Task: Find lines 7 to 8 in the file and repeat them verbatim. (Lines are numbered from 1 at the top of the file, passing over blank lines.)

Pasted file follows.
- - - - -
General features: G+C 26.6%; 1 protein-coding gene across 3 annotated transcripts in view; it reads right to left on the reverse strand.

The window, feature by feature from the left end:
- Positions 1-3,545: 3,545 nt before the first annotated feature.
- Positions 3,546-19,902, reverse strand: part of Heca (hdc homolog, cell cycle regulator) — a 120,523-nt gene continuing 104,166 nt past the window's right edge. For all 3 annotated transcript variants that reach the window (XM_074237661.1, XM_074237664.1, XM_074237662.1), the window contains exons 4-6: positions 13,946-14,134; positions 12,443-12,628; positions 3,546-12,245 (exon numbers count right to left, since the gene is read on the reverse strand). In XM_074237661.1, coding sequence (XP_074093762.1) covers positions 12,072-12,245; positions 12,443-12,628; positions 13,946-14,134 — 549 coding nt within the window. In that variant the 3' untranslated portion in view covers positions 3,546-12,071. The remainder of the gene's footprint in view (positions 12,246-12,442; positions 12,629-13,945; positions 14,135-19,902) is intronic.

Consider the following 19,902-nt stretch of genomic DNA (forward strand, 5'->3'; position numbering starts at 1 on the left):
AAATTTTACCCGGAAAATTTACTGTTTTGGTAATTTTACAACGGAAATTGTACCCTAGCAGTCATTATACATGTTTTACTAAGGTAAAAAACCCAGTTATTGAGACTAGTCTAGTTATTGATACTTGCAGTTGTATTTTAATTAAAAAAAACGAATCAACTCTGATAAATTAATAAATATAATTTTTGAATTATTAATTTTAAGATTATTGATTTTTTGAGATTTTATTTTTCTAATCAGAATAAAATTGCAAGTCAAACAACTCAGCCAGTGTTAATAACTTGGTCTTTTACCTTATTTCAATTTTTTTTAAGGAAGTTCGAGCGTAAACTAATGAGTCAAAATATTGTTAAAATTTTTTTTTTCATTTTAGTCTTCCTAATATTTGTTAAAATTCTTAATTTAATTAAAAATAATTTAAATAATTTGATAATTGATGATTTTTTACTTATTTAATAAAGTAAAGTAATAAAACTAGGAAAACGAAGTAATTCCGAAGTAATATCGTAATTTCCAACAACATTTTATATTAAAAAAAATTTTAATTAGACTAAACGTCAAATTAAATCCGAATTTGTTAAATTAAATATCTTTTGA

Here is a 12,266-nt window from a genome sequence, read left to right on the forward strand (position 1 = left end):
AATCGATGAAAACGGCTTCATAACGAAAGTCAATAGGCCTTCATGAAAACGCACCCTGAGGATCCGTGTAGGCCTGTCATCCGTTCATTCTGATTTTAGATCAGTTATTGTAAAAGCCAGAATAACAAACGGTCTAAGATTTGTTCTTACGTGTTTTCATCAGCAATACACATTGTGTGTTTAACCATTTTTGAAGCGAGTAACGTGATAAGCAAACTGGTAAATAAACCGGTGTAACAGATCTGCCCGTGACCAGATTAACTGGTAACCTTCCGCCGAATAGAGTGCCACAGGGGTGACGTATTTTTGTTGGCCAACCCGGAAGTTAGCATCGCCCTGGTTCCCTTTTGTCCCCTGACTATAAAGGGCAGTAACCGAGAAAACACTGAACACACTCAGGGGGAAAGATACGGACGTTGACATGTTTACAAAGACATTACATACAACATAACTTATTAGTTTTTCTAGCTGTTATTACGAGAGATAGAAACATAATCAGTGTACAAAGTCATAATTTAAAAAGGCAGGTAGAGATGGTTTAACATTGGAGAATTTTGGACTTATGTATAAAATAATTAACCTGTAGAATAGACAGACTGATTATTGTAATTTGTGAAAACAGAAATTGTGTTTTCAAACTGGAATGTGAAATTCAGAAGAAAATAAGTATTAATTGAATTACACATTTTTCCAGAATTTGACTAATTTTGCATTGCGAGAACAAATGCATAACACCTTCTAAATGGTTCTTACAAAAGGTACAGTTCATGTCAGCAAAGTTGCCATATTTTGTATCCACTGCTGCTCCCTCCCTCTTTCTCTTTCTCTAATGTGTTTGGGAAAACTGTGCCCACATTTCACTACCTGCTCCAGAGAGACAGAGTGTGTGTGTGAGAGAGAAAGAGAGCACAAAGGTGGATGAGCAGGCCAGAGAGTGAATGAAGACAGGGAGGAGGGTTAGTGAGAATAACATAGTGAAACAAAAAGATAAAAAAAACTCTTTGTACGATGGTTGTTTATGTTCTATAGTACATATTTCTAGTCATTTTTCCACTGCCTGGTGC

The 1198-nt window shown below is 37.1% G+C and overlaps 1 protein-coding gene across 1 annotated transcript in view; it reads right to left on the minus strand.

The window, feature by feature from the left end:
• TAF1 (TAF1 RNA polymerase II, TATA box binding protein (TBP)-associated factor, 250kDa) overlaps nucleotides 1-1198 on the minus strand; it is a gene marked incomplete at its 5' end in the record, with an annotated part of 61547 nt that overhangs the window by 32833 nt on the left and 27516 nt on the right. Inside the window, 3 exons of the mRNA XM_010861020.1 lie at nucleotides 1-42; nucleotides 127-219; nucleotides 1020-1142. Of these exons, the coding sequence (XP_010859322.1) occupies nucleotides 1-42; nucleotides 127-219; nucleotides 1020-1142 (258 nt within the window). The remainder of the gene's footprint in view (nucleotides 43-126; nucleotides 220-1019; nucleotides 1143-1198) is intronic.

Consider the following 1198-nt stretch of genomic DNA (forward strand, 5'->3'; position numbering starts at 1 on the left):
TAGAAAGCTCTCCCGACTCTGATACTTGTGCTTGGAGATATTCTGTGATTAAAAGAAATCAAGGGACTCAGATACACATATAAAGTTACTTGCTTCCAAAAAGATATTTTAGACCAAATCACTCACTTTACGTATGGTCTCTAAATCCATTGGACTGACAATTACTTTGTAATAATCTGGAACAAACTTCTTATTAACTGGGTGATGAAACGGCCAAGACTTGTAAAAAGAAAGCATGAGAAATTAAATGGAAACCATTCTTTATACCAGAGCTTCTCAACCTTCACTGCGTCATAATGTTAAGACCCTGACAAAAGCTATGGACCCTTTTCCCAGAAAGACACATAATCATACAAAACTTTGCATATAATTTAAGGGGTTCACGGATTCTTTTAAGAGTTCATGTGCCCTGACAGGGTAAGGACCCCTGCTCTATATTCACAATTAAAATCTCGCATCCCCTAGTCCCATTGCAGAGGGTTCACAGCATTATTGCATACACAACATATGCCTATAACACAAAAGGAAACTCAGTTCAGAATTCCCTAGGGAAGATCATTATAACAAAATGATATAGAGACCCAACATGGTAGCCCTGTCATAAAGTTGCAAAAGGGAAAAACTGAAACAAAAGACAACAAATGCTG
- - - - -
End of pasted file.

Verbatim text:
Here is a 12,266-nt window from a genome sequence, read left to right on the forward strand (position 1 = left end):
AATCGATGAAAACGGCTTCATAACGAAAGTCAATAGGCCTTCATGAAAACGCACCCTGAGGATCCGTGTAGGCCTGTCATCCGTTCATTCTGATTTTAGATCAGTTATTGTAAAAGCCAGAATAACAAACGGTCTAAGATTTGTTCTTACGTGTTTTCATCAGCAATACACATTGTGTGTTTAACCATTTTTGAAGCGAGTAACGTGATAAGCAAACTGGTAAATAAACCGGTGTAACAGATCTGCCCGTGACCAGATTAACTGGTAACCTTCCGCCGAATAGAGTGCCACAGGGGTGACGTATTTTTGTTGGCCAACCCGGAAGTTAGCATCGCCCTGGTTCCCTTTTGTCCCCTGACTATAAAGGGCAGTAACCGAGAAAACACTGAACACACTCAGGGGGAAAGATACGGACGTTGACATGTTTACAAAGACATTACATACAACATAACTTATTAGTTTTTCTAGCTGTTATTACGAGAGATAGAAACATAATCAGTGTACAAAGTCATAATTTAAAAAGGCAGGTAGAGATGGTTTAACATTGGAGAATTTTGGACTTATGTATAAAATAATTAACCTGTAGAATAGACAGACTGATTATTGTAATTTGTGAAAACAGAAATTGTGTTTTCAAACTGGAATGTGAAATTCAGAAGAAAATAAGTATTAATTGAATTACACATTTTTCCAGAATTTGACTAATTTTGCATTGCGAGAACAAATGCATAACACCTTCTAAATGGTTCTTACAAAAGGTACAGTTCATGTCAGCAAAGTTGCCATATTTTGTATCCACTGCTGCTCCCTCCCTCTTTCTCTTTCTCTAATGTGTTTGGGAAAACTGTGCCCACATTTCACTACCTGCTCCAGAGAGACAGAGTGTGTGTGTGAGAGAGAAAGAGAGCACAAAGGTGGATGAGCAGGCCAGAGAGTGAATGAAGACAGGGAGGAGGGTTAGTGAGAATAACATAGTGAAACAAAAAGATAAAAAAAACTCTTTGTACGATGGTTGTTTATGTTCTATAGTACATATTTCTAGTCATTTTTCCACTGCCTGGTGC